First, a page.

A while back I discussed how to read the parables through a gospel lens. Now I’m getting the chance to preach through them at Shoreline and it’s a real joy. Here’s the pertinent gospel-centered section of my recent sermon on the parable of the Good Samaritan:
Where this parable is about a good Samaritan, Jesus is the Great Samaritan. In nearly every detail, Jesus has taken the parable, brought it into real life, and raised the stakes.
Jesus didn’t just see us by chance. The good Samaritan saw the man, verse 33, “as he journeyed.” It was a chance encounter. He wasn’t looking for anyone to save. He just happened by. But as we saw in the parable of the lost sheep Jesus was on a mission. He was coming for us. He knew we were lost. He knew we needed rescue. And so he came. With purpose. For us.
And our state was worse. We weren’t near death. [And this might be how you feel today.] What does Scripture say? This past fall we walked through the book of Ephesians.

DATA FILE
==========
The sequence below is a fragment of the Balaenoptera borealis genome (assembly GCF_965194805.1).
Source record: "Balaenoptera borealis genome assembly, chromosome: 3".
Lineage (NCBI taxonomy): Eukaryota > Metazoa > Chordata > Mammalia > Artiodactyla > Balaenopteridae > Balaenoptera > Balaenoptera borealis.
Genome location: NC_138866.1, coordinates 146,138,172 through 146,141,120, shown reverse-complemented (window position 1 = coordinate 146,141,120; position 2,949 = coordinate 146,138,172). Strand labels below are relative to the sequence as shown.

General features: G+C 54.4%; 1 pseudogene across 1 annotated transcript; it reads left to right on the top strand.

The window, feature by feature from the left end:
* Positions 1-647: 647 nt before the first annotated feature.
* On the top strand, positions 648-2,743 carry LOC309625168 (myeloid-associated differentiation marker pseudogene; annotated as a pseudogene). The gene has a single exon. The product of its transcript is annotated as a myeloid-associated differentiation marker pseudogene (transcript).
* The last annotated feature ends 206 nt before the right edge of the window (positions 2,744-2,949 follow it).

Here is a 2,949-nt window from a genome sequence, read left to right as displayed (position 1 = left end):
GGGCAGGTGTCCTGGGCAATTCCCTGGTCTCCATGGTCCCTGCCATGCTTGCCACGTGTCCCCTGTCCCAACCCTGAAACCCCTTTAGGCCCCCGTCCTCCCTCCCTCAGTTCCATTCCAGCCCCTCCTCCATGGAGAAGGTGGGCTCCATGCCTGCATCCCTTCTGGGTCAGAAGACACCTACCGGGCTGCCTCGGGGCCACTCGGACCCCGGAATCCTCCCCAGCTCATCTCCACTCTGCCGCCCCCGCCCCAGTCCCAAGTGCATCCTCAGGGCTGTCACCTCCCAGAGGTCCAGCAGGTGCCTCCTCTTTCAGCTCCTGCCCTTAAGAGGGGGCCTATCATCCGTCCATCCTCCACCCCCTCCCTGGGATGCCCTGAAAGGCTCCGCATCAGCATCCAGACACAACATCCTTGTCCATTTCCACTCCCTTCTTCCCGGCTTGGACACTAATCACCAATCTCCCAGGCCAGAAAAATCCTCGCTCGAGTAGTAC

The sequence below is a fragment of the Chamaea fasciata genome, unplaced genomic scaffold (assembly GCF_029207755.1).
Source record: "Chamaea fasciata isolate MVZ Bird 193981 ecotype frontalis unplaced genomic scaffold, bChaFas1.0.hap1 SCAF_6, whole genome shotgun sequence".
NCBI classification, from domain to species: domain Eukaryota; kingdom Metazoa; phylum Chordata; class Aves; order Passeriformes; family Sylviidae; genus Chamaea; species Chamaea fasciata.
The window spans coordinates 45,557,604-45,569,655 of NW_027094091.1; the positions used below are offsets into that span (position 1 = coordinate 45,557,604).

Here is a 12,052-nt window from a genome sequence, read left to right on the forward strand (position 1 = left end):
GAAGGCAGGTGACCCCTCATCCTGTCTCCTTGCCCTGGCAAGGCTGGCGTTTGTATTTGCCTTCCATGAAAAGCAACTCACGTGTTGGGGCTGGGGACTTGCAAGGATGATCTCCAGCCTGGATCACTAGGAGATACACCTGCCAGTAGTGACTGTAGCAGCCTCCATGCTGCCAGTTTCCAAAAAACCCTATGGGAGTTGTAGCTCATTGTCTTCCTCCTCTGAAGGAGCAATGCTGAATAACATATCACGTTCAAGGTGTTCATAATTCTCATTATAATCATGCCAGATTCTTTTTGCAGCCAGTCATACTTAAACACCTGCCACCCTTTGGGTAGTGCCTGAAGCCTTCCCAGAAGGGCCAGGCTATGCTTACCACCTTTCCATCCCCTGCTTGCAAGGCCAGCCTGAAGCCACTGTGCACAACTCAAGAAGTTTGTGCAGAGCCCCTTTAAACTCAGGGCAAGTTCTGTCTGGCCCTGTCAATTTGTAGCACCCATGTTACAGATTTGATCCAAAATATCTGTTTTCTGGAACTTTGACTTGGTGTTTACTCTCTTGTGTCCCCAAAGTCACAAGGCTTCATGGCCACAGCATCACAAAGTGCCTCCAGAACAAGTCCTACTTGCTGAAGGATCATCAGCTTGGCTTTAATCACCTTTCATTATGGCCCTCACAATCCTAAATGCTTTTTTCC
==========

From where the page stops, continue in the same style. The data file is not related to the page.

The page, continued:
“You were dead in the trespasses and sins in which you once walked, following the course of this world, following the prince of the power of the air, the spirit that is now at work in the sons of disobedience—among whom we all once lived in the passions of our flesh, carrying out the desires of the body and the mind, and were by nature children of wrath, like the rest of mankind.”
You were dead. No spiritual life. No vigor. No vitality. No strength. No hope.
And the price he paid was so much higher. The good Samaritan gave two days wages, and said, “Do what it takes.” What did it take? Jesus showed us what it takes. The cost of our death, the cost of new hearts, was his life – the death of the Son of God on a Roman cross.
But the outcome was so much greater. The good Samaritan gave his time, money, comfort, respectability so that the man could be restored to his original state. Jesus, the King of kings, died exhausted, in pain, naked, and alone under the curse of the Father not so you can go back to living a normal life. He did it so he could walk out of the tomb on the third day on your behalf.
That’s why Paul can continue in Ephesians 2:
You were dead… “But God, being rich in mercy, because of the great love with which he loved us, 5 even when we were dead in our trespasses, made us alive together with Christ—by grace you have been saved— 6 and raised us up with him and seated us with him in the heavenly places in Christ Jesus, 7 so that in the coming ages he might show the immeasurable riches of his grace in kindness toward us in Christ Jesus.”
That’s how he purchased new hearts for us.